News Brief

#BlackSalonProblems is Trending & the Reactions are Too Real

Twitter turned into a support group of sorts this week with trending hashtag #BlackSalonProblems.

It’s been well established that hair with a natural curl pattern is mystifying, gravity-bending and, well, pretty damn awesome.


But those who haven’t been endowed with kinks and coils may not fully understand the struggle to maintain them (because it has a mind of its own and its mood depends on the day’s humidity levels), the cost and time involved, nor the patience required to keep it looking at peak fleekness whether worn in an afro, twists or braids, or laid for the gawds.

So Twitter turned into a support group of sorts this week with trending hashtag #BlackSalonProblems. And for those who have ridden on the struggle bus, the tweets and gif reactions are way too real.

Here are some of the best ones:

Yup, cause you already know when you set an appointment at the salon, especially if it’s on the weekend, you’re in it for the long haul.

So. Dead.

When you’ve been skipping regular trims because you’re too afraid the stylist is going to give you a big chop without your permission.

Getting your hair braided means you’re pretty much agreeing to forgo sleep and pop aspirin for at least a week.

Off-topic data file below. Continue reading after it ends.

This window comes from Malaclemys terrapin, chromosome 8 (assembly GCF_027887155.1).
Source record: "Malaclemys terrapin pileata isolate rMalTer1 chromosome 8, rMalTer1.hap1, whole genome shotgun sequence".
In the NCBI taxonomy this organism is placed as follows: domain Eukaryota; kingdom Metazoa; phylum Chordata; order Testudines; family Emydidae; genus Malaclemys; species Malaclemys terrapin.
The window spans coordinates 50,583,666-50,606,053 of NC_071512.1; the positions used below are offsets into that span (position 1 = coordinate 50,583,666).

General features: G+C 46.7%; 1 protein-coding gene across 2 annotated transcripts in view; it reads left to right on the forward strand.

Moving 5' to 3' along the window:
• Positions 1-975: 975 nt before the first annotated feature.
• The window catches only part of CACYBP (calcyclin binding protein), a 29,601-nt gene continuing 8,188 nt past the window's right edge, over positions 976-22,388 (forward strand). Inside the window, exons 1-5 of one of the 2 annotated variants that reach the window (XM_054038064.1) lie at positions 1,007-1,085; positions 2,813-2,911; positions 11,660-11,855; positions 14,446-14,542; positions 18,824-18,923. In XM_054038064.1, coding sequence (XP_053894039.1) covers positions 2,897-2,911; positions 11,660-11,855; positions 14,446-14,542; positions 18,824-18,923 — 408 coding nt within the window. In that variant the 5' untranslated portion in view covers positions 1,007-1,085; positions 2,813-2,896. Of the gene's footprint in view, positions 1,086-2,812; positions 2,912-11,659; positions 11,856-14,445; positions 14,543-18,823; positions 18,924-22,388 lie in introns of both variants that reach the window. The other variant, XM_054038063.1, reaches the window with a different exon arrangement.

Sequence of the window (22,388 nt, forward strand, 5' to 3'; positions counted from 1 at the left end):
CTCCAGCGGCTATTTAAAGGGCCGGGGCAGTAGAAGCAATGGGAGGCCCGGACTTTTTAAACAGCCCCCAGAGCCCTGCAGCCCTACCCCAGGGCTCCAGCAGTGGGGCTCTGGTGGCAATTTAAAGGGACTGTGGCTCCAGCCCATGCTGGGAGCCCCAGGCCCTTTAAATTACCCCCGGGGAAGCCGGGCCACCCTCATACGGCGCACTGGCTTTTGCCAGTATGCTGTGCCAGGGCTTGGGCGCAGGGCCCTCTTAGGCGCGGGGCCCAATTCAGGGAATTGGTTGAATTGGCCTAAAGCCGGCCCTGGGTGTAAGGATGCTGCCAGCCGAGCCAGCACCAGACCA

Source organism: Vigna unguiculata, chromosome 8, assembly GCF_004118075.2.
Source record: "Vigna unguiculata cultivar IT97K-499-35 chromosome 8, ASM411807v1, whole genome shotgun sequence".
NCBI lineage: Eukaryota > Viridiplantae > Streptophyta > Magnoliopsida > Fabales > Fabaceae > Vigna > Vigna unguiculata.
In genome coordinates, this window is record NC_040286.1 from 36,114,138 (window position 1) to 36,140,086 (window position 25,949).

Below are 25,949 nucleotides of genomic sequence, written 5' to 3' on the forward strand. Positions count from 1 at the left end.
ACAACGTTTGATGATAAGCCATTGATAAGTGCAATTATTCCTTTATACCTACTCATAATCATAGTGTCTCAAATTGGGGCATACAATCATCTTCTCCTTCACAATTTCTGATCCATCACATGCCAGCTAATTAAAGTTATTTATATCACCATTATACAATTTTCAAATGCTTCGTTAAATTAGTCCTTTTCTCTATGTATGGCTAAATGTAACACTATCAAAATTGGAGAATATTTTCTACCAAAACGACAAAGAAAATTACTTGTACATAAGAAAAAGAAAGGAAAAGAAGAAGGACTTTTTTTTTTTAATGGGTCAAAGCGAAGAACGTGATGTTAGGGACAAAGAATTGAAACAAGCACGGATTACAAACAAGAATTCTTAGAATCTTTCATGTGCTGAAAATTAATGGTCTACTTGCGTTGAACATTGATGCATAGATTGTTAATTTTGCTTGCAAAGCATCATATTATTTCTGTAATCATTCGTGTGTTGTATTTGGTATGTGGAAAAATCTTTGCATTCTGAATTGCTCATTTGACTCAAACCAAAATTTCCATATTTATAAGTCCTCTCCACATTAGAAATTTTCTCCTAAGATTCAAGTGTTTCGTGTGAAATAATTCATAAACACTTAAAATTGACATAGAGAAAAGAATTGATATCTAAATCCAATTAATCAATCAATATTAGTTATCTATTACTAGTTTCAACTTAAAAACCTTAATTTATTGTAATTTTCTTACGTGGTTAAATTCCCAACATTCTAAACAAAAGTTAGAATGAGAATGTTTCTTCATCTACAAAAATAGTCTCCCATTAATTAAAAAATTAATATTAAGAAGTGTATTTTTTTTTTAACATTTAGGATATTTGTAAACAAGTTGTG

Men who wear their hair cropped have no idea about the struggle.

Dear white people, I don’t think you fully understand the natural hair drama-trauma either.

When you get home and you realize that instead of your hair lookin’ on fleek, it’s so weak.

Cause black girls know that finding a decent stylist is like landing a dream job, and when you do, you wanna hold on for dear life.

Photo by Meztli Yoalli Rodríguez

Dying Lagoons Reveal Mexico’s Environmental Racism

In the heart of a traditionally Black and Indigenous use area in Southwest Mexico, decades of environmental destruction now threatens the existence of these communities.

On an early morning in September 2017, in a little fishing village in the Pacific coast of Oaxaca, called Zapotalito, thousands of dead fish floated on the surface of the Chacahua-Pastoría lagoons. A 7.1-magnitude earthquake, which rattled Mexico City on September 19, was felt as far down as Zapotalito, and the very next morning, its Black, Indigenous and poor Mestizo residents, who depend on the area's handful of lagoons for food and commerce, woke up to an awful smell and that terrible scene of floating fish.

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